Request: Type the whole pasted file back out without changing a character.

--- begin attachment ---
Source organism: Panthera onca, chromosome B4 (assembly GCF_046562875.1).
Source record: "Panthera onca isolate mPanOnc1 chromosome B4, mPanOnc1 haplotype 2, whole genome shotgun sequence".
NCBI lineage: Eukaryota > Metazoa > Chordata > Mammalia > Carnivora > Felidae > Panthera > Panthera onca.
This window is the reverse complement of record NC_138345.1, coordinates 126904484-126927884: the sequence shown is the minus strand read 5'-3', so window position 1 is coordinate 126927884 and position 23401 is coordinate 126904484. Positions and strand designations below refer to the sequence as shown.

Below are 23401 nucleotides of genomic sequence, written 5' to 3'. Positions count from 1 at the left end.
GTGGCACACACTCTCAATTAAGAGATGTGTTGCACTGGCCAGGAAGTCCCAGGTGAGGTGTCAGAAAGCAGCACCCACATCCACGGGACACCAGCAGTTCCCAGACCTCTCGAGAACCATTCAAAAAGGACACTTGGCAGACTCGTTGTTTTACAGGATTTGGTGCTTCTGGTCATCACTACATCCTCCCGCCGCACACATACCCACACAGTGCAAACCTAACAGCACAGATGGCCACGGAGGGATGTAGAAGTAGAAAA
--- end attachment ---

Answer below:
Source organism: Panthera onca, chromosome B4 (assembly GCF_046562875.1).
Source record: "Panthera onca isolate mPanOnc1 chromosome B4, mPanOnc1 haplotype 2, whole genome shotgun sequence".
NCBI lineage: Eukaryota > Metazoa > Chordata > Mammalia > Carnivora > Felidae > Panthera > Panthera onca.
This window is the reverse complement of record NC_138345.1, coordinates 126904484-126927884: the sequence shown is the minus strand read 5'-3', so window position 1 is coordinate 126927884 and position 23401 is coordinate 126904484. Positions and strand designations below refer to the sequence as shown.

Below are 23401 nucleotides of genomic sequence, written 5' to 3'. Positions count from 1 at the left end.
GTGGCACACACTCTCAATTAAGAGATGTGTTGCACTGGCCAGGAAGTCCCAGGTGAGGTGTCAGAAAGCAGCACCCACATCCACGGGACACCAGCAGTTCCCAGACCTCTCGAGAACCATTCAAAAAGGACACTTGGCAGACTCGTTGTTTTACAGGATTTGGTGCTTCTGGTCATCACTACATCCTCCCGCCGCACACATACCCACACAGTGCAAACCTAACAGCACAGATGGCCACGGAGGGATGTAGAAGTAGAAAA